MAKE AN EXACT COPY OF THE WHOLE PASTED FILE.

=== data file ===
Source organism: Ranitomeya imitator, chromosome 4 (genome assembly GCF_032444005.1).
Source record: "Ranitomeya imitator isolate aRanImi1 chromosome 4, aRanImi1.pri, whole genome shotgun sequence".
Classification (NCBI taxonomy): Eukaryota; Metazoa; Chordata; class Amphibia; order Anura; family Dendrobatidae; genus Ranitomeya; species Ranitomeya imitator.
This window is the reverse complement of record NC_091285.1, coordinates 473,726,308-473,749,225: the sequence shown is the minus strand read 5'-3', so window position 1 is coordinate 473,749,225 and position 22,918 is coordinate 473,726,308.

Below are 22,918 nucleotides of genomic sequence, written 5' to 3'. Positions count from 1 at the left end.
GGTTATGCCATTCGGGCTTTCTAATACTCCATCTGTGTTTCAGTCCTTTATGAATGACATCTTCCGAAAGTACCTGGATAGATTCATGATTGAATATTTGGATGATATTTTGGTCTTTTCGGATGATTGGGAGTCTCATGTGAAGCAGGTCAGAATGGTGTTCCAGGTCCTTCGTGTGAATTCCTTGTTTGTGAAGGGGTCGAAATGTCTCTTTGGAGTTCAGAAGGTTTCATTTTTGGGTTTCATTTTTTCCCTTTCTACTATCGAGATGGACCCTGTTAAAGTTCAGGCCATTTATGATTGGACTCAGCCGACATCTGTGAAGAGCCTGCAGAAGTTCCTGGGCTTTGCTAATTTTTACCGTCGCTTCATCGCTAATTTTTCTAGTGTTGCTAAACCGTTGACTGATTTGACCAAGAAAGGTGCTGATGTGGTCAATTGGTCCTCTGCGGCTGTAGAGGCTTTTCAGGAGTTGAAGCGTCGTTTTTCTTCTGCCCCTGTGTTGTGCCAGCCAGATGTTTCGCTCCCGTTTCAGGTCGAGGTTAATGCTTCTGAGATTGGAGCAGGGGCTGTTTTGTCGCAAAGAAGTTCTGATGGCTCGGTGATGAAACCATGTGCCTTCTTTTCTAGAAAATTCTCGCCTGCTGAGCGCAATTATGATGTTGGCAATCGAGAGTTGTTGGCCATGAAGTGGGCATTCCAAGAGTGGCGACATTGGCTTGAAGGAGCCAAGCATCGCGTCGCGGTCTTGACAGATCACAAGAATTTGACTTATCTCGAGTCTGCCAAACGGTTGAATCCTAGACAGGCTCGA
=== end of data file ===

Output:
Source organism: Ranitomeya imitator, chromosome 4 (genome assembly GCF_032444005.1).
Source record: "Ranitomeya imitator isolate aRanImi1 chromosome 4, aRanImi1.pri, whole genome shotgun sequence".
Classification (NCBI taxonomy): Eukaryota; Metazoa; Chordata; class Amphibia; order Anura; family Dendrobatidae; genus Ranitomeya; species Ranitomeya imitator.
This window is the reverse complement of record NC_091285.1, coordinates 473,726,308-473,749,225: the sequence shown is the minus strand read 5'-3', so window position 1 is coordinate 473,749,225 and position 22,918 is coordinate 473,726,308.

Below are 22,918 nucleotides of genomic sequence, written 5' to 3'. Positions count from 1 at the left end.
GGTTATGCCATTCGGGCTTTCTAATACTCCATCTGTGTTTCAGTCCTTTATGAATGACATCTTCCGAAAGTACCTGGATAGATTCATGATTGAATATTTGGATGATATTTTGGTCTTTTCGGATGATTGGGAGTCTCATGTGAAGCAGGTCAGAATGGTGTTCCAGGTCCTTCGTGTGAATTCCTTGTTTGTGAAGGGGTCGAAATGTCTCTTTGGAGTTCAGAAGGTTTCATTTTTGGGTTTCATTTTTTCCCTTTCTACTATCGAGATGGACCCTGTTAAAGTTCAGGCCATTTATGATTGGACTCAGCCGACATCTGTGAAGAGCCTGCAGAAGTTCCTGGGCTTTGCTAATTTTTACCGTCGCTTCATCGCTAATTTTTCTAGTGTTGCTAAACCGTTGACTGATTTGACCAAGAAAGGTGCTGATGTGGTCAATTGGTCCTCTGCGGCTGTAGAGGCTTTTCAGGAGTTGAAGCGTCGTTTTTCTTCTGCCCCTGTGTTGTGCCAGCCAGATGTTTCGCTCCCGTTTCAGGTCGAGGTTAATGCTTCTGAGATTGGAGCAGGGGCTGTTTTGTCGCAAAGAAGTTCTGATGGCTCGGTGATGAAACCATGTGCCTTCTTTTCTAGAAAATTCTCGCCTGCTGAGCGCAATTATGATGTTGGCAATCGAGAGTTGTTGGCCATGAAGTGGGCATTCCAAGAGTGGCGACATTGGCTTGAAGGAGCCAAGCATCGCGTCGCGGTCTTGACAGATCACAAGAATTTGACTTATCTCGAGTCTGCCAAACGGTTGAATCCTAGACAGGCTCGA